The traditional method of closing a PFO is open-heart surgery. This is expensive, complex, involves significant risk due to general anesthesia, infections, etc., and requires an extensive and painful recovery period. Catheter-based methods of closing a PFO are known in the art. Typically, these catheter-based solutions comprise a collapsed, expandable, or inflatable sealing element. The element is transferred through the catheter in a collapsed state, and is expanded upon deployment at the PFO within the heart. Such prior art devices typically deploy an expandable element on either side of the PFO, i.e., with a portion in both the left and right sides of the heart. Once deployed, the element is detached from the catheter and the catheter is withdrawn, leaving the element permanently in place. These prior art systems are deficient in that they depend on proper mechanical deployment of an element from a collapsed to an expanded state once positioned within the heart. If the element does not deploy, or deploys in an incorrect manner, it must be recompressed and withdrawn. Also, once inserted, the element is difficult or impossible to remove, since it has expanded on both sides of the PFO and cannot be removed.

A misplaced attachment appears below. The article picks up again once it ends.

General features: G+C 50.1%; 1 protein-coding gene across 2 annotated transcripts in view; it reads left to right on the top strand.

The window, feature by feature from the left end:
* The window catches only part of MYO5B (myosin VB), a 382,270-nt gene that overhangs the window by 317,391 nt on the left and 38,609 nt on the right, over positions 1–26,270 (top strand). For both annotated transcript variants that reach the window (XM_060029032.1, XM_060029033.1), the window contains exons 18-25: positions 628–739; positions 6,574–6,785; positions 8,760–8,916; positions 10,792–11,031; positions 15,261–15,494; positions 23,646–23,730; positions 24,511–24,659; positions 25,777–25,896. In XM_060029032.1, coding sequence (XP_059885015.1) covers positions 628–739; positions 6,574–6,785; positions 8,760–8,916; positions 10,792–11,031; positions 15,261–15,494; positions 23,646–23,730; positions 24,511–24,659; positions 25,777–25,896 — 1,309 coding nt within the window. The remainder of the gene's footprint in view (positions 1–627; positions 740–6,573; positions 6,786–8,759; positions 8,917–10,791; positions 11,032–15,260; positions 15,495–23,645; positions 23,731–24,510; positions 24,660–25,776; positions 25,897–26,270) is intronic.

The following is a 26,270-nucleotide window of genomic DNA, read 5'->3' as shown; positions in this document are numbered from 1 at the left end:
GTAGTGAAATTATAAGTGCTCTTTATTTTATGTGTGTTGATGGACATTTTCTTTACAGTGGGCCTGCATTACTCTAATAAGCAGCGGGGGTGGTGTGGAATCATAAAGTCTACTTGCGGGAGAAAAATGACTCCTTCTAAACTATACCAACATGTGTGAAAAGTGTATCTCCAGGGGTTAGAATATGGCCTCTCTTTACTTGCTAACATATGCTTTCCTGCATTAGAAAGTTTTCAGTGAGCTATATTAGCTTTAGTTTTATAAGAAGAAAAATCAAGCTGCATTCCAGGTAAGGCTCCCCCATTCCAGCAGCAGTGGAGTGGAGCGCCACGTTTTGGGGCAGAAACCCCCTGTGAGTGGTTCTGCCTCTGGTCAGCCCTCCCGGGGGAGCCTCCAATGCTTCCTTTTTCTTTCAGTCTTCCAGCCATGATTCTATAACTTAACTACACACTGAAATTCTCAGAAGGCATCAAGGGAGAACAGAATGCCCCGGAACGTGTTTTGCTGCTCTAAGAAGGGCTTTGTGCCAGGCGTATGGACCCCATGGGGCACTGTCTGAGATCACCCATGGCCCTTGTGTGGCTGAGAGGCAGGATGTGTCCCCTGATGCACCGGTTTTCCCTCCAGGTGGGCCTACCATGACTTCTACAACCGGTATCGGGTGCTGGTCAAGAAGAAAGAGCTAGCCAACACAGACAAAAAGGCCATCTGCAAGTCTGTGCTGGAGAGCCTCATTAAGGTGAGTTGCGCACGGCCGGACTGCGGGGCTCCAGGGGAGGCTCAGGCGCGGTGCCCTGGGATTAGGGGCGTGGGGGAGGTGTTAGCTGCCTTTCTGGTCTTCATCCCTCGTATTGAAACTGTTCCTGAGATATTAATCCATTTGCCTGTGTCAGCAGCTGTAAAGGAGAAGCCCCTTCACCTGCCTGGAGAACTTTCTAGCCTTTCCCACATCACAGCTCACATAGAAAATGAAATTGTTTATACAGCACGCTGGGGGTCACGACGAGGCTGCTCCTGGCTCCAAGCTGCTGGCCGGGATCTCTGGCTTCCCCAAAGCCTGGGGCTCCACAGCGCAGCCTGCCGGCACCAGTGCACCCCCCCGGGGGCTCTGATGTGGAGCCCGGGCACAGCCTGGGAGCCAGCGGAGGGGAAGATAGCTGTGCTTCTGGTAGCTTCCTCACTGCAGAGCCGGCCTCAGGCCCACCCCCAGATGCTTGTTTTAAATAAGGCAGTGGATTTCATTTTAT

The present invention entails a method of plugging or sealing a Patent Foramen Ovale (PFO) formed in the heart. The method entails inserting a threaded plug into the PFO and rotating the threaded plug and securing the threaded plug in the PFO.
As embodied in one particular surgical procedure, the method further entails directing a guide wire into the heart and the PFO, and inserting a catheter over the guide wire and extending the catheter towards the PFO. Thereafter the threaded plug is secured to a carrier and the guide wire is threaded through both the carrier and the threaded plug. Thereafter, the carrier and threaded plug are moved towards the PFO. After the threaded plug has been secured within the PFO, the threaded plug is decoupled from the carrier. In one particular methodology of carrying out the above surgical procedure, a first member or flexible connector is secured to the threaded plug and both the carrier and the first member remain connected or secured to the threaded plug as it is advanced towards the PFO. In this particular embodiment of the invention, the first member or flexible connector is disconnected from the threaded plug first. Thereafter, the threaded plug is urged from the carrier.